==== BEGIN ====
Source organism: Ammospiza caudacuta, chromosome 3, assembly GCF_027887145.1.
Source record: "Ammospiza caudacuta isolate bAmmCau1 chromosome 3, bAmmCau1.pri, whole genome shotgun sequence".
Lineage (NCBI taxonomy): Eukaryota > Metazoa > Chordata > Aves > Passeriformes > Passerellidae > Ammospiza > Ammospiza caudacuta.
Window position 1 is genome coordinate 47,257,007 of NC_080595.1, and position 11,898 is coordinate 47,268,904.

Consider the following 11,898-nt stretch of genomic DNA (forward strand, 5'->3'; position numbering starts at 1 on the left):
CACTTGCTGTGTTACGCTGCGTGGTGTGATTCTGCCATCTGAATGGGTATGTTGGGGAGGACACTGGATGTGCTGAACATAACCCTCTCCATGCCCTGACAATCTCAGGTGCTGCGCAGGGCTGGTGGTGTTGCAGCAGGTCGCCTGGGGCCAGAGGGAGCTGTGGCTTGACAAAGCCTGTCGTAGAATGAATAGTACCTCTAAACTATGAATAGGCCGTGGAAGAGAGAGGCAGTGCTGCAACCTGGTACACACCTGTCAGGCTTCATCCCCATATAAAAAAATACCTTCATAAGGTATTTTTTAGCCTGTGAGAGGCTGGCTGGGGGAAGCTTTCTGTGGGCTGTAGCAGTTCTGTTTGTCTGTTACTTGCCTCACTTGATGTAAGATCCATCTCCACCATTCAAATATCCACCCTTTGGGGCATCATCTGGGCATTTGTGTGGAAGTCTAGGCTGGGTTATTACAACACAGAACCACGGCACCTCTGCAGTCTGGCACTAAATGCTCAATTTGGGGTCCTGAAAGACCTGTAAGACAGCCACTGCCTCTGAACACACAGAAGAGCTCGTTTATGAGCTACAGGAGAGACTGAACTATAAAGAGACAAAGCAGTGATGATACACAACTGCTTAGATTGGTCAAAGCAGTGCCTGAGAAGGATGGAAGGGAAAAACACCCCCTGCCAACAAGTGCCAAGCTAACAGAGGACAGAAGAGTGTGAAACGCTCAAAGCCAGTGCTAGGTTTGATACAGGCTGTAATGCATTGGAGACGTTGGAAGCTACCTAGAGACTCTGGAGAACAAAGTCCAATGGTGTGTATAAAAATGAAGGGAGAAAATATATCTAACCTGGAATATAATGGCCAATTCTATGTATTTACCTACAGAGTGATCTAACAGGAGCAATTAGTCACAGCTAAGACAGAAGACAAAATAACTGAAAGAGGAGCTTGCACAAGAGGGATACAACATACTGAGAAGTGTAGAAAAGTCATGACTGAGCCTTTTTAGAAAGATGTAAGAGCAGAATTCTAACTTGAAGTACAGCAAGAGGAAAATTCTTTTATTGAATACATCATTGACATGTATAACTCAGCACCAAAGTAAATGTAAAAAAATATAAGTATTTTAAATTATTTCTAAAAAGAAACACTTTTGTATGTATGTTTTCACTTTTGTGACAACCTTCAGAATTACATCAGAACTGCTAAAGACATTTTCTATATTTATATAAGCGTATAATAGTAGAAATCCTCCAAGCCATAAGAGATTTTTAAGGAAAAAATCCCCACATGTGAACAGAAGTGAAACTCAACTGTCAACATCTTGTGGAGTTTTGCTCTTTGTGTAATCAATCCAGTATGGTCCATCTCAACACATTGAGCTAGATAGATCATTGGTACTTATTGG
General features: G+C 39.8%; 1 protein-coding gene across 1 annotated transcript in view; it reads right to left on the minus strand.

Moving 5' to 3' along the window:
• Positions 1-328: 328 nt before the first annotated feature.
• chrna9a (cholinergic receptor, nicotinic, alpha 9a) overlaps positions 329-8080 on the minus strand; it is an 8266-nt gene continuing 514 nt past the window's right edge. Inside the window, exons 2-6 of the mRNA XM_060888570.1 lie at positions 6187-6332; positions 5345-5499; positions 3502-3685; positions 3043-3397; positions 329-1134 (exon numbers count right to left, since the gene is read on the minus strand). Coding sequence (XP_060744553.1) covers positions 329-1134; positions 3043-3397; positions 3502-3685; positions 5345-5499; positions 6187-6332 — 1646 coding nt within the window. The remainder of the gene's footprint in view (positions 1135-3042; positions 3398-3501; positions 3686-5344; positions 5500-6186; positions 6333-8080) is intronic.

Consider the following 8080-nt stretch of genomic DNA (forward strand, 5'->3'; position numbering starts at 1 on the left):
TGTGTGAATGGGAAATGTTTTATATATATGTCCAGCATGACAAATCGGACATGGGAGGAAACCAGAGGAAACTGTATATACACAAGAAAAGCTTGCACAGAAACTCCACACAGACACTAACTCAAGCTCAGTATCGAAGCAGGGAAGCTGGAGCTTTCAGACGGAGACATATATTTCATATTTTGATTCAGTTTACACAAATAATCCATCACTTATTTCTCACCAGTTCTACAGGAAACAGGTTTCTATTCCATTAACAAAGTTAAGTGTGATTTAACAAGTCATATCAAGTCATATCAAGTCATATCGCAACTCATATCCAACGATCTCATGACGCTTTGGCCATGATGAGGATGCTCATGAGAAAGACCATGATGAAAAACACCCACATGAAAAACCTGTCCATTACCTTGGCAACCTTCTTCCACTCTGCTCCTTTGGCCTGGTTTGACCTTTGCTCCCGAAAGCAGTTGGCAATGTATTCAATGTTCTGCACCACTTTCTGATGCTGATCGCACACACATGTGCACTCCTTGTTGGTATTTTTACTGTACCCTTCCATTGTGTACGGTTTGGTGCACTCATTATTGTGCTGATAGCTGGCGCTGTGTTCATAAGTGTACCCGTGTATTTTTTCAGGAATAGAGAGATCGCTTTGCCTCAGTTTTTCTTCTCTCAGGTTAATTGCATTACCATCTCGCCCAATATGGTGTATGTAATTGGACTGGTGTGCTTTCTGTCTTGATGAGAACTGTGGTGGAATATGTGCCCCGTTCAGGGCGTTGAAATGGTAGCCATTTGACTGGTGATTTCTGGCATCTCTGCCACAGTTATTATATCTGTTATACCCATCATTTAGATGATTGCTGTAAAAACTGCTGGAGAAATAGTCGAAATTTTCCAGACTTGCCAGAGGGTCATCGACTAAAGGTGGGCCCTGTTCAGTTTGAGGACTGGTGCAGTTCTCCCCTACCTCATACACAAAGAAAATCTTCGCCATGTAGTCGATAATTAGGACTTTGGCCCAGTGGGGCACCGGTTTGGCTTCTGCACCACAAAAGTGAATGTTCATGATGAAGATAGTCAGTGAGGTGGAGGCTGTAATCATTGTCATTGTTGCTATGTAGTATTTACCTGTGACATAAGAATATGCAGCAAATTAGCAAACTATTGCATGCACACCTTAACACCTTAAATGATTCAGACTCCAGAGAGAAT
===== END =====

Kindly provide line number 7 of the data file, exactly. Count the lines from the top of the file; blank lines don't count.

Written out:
General features: G+C 39.8%; 1 protein-coding gene across 1 annotated transcript in view; it reads right to left on the minus strand.